Japan looks set to strike South Korea off its trade white list after a public consultation drive, that ended yesterday, received more than 10,000 entries of which an overwhelming proportion are said to be in favour of ending preferential treatment to Seoul, citing security concerns.
Trade Minister Hiroshige Seko told reporters in Tokyo yesterday, hours before a World Trade Organisation (WTO) meeting in Geneva discussed the issue, that matters of security should be decided on the discretion of each country.
Hence, Japan has not run afoul of a global trading regime that frowns upon unilateral punitive trade measures.
Meanwhile, South Korean Industry Minister Sung Yung-mo yesterday urged Tokyo to ditch the plan to take Seoul off the white list, saying that the “very grave” act would undermine economic and defence partnerships of the two United States security allies.
“The removal of South Korea from the white list of countries is against international norms and we are worried about its serious negative impact on global value chains and free trade,” he said.
South Korea argued at the WTO that the trade measures amounted to political retaliation over a spat on wartime labour, given that there seems to be no other trigger.
Japan, however, says the trade measures are separate from the wartime labour issue, over which South Korea has rebuffed its bid to bring the case to arbitration.
“South Korea said that the measure taken by Japan went against the free trade system. Free trade, however, does not mean allowing trade in sensitive goods and technologies that can be diverted to military use, without any controls or conditions,” Japan told the closed-door meeting, according to Agence France-Presse.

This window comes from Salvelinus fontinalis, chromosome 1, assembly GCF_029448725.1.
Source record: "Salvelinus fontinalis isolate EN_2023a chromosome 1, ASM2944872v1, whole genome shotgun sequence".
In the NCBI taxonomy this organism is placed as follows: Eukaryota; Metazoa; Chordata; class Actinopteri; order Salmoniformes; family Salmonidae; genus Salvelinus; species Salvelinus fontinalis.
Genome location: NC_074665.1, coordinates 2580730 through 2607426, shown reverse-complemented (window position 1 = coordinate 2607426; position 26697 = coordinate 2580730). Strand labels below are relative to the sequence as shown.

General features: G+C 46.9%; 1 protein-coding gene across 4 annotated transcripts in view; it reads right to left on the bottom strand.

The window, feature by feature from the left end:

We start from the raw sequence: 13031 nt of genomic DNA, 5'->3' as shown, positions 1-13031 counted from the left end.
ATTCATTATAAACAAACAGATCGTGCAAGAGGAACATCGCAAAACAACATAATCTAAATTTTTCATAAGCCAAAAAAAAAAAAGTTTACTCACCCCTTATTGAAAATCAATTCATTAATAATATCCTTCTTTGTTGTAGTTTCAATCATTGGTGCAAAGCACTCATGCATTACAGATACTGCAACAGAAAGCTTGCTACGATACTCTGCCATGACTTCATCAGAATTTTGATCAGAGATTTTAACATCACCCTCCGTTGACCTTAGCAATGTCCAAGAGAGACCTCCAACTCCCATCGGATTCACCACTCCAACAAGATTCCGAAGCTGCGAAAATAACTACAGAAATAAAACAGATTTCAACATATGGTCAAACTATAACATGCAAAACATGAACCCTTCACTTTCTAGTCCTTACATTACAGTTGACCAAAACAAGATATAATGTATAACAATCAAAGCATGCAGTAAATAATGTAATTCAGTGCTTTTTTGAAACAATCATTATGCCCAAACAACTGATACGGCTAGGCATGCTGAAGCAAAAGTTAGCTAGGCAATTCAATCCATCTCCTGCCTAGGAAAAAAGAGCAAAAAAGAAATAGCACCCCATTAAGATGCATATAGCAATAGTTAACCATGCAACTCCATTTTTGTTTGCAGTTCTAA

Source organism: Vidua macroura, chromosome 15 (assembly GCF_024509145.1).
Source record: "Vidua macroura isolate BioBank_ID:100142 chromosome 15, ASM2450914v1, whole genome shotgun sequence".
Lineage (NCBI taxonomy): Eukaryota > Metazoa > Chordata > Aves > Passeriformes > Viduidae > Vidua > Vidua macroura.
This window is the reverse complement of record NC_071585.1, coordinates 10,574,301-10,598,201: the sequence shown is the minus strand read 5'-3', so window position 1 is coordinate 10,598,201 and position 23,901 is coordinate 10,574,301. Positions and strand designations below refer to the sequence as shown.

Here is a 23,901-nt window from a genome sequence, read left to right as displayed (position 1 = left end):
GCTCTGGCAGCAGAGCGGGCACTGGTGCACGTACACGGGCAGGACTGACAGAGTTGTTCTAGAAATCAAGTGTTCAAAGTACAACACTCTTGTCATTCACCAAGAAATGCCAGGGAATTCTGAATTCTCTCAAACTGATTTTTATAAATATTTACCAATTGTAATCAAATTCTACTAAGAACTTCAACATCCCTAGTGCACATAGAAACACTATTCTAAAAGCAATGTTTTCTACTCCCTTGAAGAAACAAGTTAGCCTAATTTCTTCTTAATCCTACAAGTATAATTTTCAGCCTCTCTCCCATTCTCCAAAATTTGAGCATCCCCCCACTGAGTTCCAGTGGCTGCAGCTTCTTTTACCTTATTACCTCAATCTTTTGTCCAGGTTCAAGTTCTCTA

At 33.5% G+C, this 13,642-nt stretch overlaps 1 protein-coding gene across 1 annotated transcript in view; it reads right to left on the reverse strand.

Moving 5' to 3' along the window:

Upper House lawmaker Rui Matsukawa told a news briefing yesterday that Japan’s removal of preferential trade treatment for South Korea only brings it in line with Japan’s trade requirements for over 160 countries in the world that have to apply for permission when buying sensitive raw materials with the potential for military warfare misuse.
Reuters, citing a Geneva official, said that no other country took to the floor to support either side.
Upper House lawmaker Rui Matsukawa told a news briefing yesterday that Japan’s removal of preferential trade treatment for South Korea only brings it in line with Japan’s trade requirements for over 160 countries in the world.
South Korea’s presence as the only Asian country on Japan’s 27-nation white list since 2004, she said, was a privilege and not a right.
Branding the Korean response an “overreaction”, she noted that South Korea is also not on the trade white list of such jurisdictions as the European Union and Australia.
The ongoing spat stems from a Japanese requirement, which came into effect on July 4, that permission be obtained for each contract to export fluorine polyimide, photoresists and hydrogen fluoride (etching gas) to South Korea.
Japan is a world leader in these materials, which are key to South Korea’s semiconductor industry.
But Tokyo has accused Seoul of lax export controls that have led to their smuggling.
As the white list also applies to hundreds of other materials that could have military applications, South Korea’s removal from this list – which public broadcaster NHK said could happen next month – will mean exporters may need to obtain licences for even more items.
On Tuesday, six American tech industry groups, with members such as Apple, urged the two countries to resolve their differences quickly.
They said in an open letter: “Non-transparent and unilateral changes in export control policies can cause supply chain disruptions, delays in shipments, and ultimately long-term harm to the companies that operate within and beyond your borders and the workers they employ.”
But Japan Foreign Trade Council chairman Kuniharu Nakamura said yesterday: “This is not about export bans or quantity restrictions. Items can still be exported if the procedures are followed properly. We simply have to make sure to start the procedure early and secure permission promptly.”